Review of Stella Women’s Academy


It doesn’t take much to come up with a premise for an anime series these days. Just add one part cute girls, mix in a random hobby of your choice and hey presto you have the recipe for a hit show. We’ve previously seen high school girls dabble in music, kendo and even tank warfare… so what’s next? I present to you Stella Women’s Academy: High School Division Class C3 – a thirteen episode animated series revolving around an all female airsoft club. Also known as Stella Jogakuin Koutou-ka C3-bu, in its native Japan, this anime adaption of Ikoma’s manga features plenty of chuckles, some gravity defying gunfights and an unexpected analysis into the self-destructive nature of people who suffer from social anxiety.


Stella Women’s Academy: HSDC3 begins with protagonist Yura Yamato enrolling at the show’s titular school. The shy teen is hoping that a fresh start at a new institution will mark an end to her solitary ways. Sadly for her a change in setting proves to be an ineffective remedy for her timid disposition. Yura ends her inaugural day at Stella friendless, as she is too bashful to chat with the academy’s other freshmen. Fortunately for Yura the school’s airsoft club is looking for fellow weirdoes to bolster their ranks. Through unsubtle coercion and the use of yummy cake (as bait) the C3 Club convinces Yura to enter their fold. All seems well at first with the club giving Yura some much needed companionship. As time passes however the sport’s competitive aspects begin to take a toll on the emotionally fragile girl.

Yura’s companions in the C3 Club are Sonora Kashima, Rento Kirishima, Karila Hatsuse, Honoka Mutsu and Yachiyo Hinata. Sonora is the club president and Yura’s roommate. She’s a pro when it comes to wielding replica firearms that spew out plastic pellets, but she doesn’t take airsoft too seriously. Unlike her rival Rin Haruna, Sonora plays airsoft purely for fun. Rin, who heads an airsoft club based in another school, on the other hand is extremely competitive and will do whatever it takes to triumph in competitions. An American soldier, who sadly perished in the line of duty, trained both girls in sharpshooting… in addition to coaching them on how to prepare the perfect rice ball.

Out of the other C3 members, Rento is by far the nicest. She always looks out for Yura’s wellbeing. I think she is so “sweet” because her parents bake cakes for a living. Karila is the club’s resident tomboy, which is rather amusing as her less masculine brother likes to cross dress as a girl. Honoka, the well-endowed bespectacled beauty, is the most academically gifted girl from the group. She takes managing the club’s finances extremely seriously. Last, but not least, is Yachiyo. She’s a loli sniper – so if you have a thing for tiny girls wielding big guns Yachiyo is your gal.


Stella Women’s Academy: High School Division Class C3 is a mildly entertaining anime that never quite manages to live up to its potential. Overall it is inferior to other “cute girls doing cute things” shows because I didn’t find its cast of characters to be particularly memorable. Using the series as an excuse to learn airsoft’s various rules was however interesting and I did enjoy the unrealistic gunfights, which shatter the laws of physics. Part of the reason why the matches are so fun to watch is because they are presented through Yura’s perspective. Her overactive imagination transforms the humdrum battles into epic military operations and exciting Wild West showdowns.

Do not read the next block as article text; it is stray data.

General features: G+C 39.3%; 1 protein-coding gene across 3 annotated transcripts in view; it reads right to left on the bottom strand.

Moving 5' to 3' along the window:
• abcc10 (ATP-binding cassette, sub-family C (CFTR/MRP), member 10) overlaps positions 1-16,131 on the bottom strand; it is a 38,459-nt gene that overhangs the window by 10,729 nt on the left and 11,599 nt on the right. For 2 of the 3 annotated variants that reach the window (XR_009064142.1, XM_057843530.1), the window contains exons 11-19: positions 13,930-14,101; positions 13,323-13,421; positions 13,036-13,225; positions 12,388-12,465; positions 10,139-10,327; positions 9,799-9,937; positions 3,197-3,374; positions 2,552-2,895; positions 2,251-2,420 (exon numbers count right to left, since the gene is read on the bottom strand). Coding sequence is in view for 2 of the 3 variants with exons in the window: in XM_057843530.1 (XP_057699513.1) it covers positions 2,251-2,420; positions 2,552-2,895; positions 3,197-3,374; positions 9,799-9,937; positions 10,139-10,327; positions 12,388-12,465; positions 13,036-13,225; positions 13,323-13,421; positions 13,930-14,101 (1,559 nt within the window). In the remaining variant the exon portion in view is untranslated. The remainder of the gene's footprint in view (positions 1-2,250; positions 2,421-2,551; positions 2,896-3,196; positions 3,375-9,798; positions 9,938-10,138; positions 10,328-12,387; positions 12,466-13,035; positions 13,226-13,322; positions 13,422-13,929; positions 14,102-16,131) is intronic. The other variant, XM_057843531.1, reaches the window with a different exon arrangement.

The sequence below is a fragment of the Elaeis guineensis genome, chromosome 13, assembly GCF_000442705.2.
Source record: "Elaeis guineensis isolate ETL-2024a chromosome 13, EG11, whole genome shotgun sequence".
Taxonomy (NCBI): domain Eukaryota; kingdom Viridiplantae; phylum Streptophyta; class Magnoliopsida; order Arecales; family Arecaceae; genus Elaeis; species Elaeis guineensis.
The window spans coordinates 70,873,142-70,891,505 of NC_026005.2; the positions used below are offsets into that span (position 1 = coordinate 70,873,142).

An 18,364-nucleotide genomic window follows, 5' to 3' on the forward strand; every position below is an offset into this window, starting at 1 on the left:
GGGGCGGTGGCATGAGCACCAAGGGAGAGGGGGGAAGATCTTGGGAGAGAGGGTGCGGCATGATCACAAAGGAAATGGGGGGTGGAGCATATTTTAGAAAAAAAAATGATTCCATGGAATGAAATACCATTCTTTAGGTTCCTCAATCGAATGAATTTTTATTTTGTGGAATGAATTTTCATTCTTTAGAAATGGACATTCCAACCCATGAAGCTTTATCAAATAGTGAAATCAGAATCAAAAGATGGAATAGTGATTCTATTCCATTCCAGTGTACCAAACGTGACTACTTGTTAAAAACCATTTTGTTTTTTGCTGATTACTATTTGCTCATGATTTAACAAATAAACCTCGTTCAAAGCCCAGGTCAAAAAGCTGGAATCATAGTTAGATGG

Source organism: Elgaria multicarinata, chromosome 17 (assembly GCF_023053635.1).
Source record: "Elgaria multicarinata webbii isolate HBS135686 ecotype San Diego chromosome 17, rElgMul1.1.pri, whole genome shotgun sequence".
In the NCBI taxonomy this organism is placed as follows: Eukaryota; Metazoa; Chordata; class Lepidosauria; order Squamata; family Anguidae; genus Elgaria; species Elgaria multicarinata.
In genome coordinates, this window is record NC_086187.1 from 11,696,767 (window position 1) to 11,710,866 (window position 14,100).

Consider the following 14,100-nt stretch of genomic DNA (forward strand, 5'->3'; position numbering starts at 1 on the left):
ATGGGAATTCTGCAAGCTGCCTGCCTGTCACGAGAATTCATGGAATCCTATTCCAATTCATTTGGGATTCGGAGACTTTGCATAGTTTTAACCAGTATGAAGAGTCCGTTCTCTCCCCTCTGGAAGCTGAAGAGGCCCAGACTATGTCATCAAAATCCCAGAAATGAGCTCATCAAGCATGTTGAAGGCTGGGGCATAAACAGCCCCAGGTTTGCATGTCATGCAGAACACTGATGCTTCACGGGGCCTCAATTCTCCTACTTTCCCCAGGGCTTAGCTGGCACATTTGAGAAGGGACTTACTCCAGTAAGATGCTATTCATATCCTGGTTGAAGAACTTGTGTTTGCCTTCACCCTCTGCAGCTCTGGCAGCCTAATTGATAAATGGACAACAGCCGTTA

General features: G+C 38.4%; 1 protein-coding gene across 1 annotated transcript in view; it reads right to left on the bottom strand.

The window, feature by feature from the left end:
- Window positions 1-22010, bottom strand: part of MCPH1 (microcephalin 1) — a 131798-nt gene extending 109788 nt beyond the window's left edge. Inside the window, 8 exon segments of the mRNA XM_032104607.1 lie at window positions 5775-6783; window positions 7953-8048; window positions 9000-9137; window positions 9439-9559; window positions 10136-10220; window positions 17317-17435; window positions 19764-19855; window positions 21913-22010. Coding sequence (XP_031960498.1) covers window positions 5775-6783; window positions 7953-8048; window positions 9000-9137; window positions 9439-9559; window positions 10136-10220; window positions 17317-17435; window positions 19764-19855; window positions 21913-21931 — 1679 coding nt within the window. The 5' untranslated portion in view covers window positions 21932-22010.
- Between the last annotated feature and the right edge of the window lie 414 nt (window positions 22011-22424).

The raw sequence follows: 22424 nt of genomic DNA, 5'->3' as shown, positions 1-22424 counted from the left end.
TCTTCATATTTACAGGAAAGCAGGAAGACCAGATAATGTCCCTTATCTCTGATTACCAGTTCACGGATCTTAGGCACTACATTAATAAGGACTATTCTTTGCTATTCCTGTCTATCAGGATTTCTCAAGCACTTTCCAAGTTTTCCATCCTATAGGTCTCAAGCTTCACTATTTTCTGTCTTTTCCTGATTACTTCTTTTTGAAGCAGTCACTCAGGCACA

What distinguishes Stella Women’s Academy from other similar shows has to be the dark turn it takes during its latter half. Yura’s obsession with becoming the best airsoft player possible results in her sacrificing both friendships and her own health. Viewers who came into the series seeking a light-hearted K-On with guns will be put off by the story’s change in tone, but I personally found it to be riveting stuff. The direction the plot takes reminds me of other socially awkward people I know. In their case it was competitive online games instead of airsoft, but the parallels are uncanny. When lonely people find acceptance in a game it can take over their life. Understandable really, as it’s the only way they gain praise from others or feel any sense of worth.

If you are looking for a sports-centric girls show I would recommend Bamboo Blade or Girls Und Panzer over Stella Women’s Academy. Bamboo Blade is funnier whilst Girls Und Panzer does a better job of portraying its sport’s strategic elements. Stella Women’s Academy isn’t without merit though. I appreciate how towards the end it tried to do something different, even if it risked alienating its core audience in the process. In airsoft when a player is shot they need to concede defeat by yelling out “hit!” Is Stella Women’s Academy a hit? No, but it’s still worth watching providing that you can forgive it’s flaws.


7 thoughts on “Review of Stella Women’s Academy

  1. A high school airsoft club? I want that club! I feel like I missed out in my high school. I don’t even care that it’s an all girl’s institution, I’d find a way.

  2. I was going to say that I hadn’t heard of this but after reading the recap I realised I had but dropped it after two or three episodes. You’re clearly a more tolerant man than I…

    • It’s very generic at the start so I can’t blame you. I’m glad I stuck with it, as the show got a bit more interesting later on. I doubt I am more patient than you… I am just more easily entertained by the image of girls with gun 🙂

  3. And while Stella Women’s Academy isn’t specifically a drama in the same vein — well, not intentionally anyway — it sure is trying to emulate it in its last half. Or until things got resolved and the penultimate episode cranked up the comedy again, while rounding things off.

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